Don't Bother Me, I Can't Cope Is a Summertime Celebration

Savion Glover directs a history-making musical by Micki Grant and Vinnette Carroll for Encores! Off-Center.

If you're looking for a life-affirming evening of theater, head to New York City Center, where the Encores! Off-Center season is ending with a bang in Micki Grant and Vinnette Carroll's Don't Bother Me, I Can't Cope.

A celebration of African-American culture and a frank look at the issues that face the community, this loosely structured revue premiered at Ford's Theatre in 1971 and transferred to Broadway a year later. It ran for over 1,000 performances after receiving four Tony nominations and winning the Grammy for its cast album. Carroll, who conceived the show, made history as the first African-American woman to direct on Broadway; Grant became the first African-American woman to write the music and lyrics for a Broadway musical.

Directed and choreographed by Savion Glover for Encores!, Don't Bother Me, I Can't Cope is a propulsive evening of music and dance, one that speaks as much to the world of 2018 as it does the 1960s and '70s. The subjects are clear: ghetto life, the power of love, living with dignity, the need to keep moving forward, and learning how to cope with the things that ail us.

Grant's music, played by a kickin' five-piece band, is a generous blend of styles, ranging from rock-and-roll to blues and gospel. It's easy to see why she earned a Grammy for her work; her songs have the kind of rhythms that instantly make us dance in our seats, while her lyrics are intelligent and witty and so warm, without being overly symbolic and heavy.

A scene from Don't Bother Me, I Can't Cope at New York City Center.
A scene from Don't Bother Me, I Can't Cope at New York City Center.
(© Joan Marcus)

Glover's production is the kind of heart-stopping evening we rarely see these days, especially with such a brief rehearsal period. There's an unbridled joy in his staging, with an amazing ensemble of eight dancers hoofing their way through his exuberant choreography, created to fit each of Grant's melodic styles, and the luscious voices of five singers.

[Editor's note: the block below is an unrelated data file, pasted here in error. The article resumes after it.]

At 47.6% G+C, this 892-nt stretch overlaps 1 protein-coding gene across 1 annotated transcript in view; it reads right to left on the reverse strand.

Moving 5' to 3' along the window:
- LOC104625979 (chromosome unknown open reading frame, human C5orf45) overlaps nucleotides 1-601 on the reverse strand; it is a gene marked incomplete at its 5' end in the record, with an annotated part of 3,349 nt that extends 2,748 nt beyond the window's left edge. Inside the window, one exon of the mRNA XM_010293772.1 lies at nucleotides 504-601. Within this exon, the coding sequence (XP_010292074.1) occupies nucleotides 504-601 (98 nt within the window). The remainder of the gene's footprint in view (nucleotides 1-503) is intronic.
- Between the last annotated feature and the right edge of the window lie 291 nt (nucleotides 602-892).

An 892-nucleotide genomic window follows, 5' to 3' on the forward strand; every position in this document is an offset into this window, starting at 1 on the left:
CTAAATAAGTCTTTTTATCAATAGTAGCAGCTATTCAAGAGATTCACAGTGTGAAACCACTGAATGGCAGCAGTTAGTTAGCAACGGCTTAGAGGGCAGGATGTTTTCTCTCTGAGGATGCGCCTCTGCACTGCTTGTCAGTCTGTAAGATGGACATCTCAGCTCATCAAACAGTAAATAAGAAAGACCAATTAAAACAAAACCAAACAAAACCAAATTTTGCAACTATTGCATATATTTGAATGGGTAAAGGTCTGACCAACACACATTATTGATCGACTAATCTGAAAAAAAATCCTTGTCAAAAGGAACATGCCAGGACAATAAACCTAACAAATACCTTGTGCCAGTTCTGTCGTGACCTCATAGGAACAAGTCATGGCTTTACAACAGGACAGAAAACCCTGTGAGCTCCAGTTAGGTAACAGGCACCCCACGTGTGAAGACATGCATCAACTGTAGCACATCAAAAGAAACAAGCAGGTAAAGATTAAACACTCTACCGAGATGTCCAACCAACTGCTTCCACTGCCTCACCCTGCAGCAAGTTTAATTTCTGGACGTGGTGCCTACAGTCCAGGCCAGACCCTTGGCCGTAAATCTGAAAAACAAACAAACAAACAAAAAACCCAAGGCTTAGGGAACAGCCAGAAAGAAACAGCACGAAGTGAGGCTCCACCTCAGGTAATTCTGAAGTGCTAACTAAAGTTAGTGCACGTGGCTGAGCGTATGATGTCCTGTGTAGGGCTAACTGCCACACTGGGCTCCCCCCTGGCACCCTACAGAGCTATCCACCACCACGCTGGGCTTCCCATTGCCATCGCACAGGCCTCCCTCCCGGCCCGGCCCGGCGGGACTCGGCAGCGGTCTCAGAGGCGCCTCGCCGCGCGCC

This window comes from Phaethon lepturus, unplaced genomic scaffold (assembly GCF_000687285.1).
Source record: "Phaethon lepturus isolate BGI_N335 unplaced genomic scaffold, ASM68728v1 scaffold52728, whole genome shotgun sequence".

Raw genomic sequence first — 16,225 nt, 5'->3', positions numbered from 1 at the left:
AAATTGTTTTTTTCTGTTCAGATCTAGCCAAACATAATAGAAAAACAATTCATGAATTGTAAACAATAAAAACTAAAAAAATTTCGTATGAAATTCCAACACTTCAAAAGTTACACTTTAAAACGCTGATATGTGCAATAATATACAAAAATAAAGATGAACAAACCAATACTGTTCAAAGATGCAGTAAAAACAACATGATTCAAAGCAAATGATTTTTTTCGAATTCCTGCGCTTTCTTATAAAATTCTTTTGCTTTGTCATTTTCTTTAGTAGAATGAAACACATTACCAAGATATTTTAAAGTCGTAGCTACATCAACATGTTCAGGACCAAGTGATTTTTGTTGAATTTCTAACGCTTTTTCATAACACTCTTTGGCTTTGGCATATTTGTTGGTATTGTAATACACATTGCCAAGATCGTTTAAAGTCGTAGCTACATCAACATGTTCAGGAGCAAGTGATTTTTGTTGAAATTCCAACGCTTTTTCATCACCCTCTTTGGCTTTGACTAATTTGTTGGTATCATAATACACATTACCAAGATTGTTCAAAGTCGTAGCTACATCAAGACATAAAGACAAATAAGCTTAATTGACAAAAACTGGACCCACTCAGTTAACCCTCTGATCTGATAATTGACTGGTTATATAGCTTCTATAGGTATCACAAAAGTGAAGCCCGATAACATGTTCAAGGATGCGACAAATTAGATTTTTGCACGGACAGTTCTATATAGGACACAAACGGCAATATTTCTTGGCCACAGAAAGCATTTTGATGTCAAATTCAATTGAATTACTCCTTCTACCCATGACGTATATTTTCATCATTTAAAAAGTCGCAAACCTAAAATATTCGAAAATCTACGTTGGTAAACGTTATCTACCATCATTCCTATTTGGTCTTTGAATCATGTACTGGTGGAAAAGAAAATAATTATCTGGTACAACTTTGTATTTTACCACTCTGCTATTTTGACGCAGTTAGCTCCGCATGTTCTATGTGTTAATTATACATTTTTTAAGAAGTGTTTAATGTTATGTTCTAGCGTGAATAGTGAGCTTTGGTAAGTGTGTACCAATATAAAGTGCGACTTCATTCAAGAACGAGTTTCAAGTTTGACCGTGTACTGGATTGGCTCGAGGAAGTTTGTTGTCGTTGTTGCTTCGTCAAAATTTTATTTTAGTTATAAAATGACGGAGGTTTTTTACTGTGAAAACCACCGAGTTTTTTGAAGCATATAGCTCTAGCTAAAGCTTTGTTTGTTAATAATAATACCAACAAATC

It's a show full of highlights. James T. Lane's searing "My Name Is Man" is a passionate example of exercising the right of black bodies to exist in the world. Dayna Dantzler's "Questions," about wondering where you stand as a human, is beautiful. Wayne Pretlow is sterling in his delivery of, among other roles, a church preacher, while Rheaume Crenshaw sounds beautiful on the duet "Thank Heaven for You." And nothing will top Aisha de Haas's sassy delivery during the show's grand finale, "Don't Bother Me, I Can't Cope."

Perhaps the most affecting piece of the show is "They Keep Coming," about the history-makers and life-changers, those who have altered the lives of the people in the African-American community: JFK, Paul Robeson, Sojourner Truth, and Lorraine Hansberry among them. For this iteration, Grant has added two additional names to the song's ongoing list: Vinnette Carroll and Barack Obama. Those inspirational names do more than just help us cope with hardships. They give us all the hope for the future we need.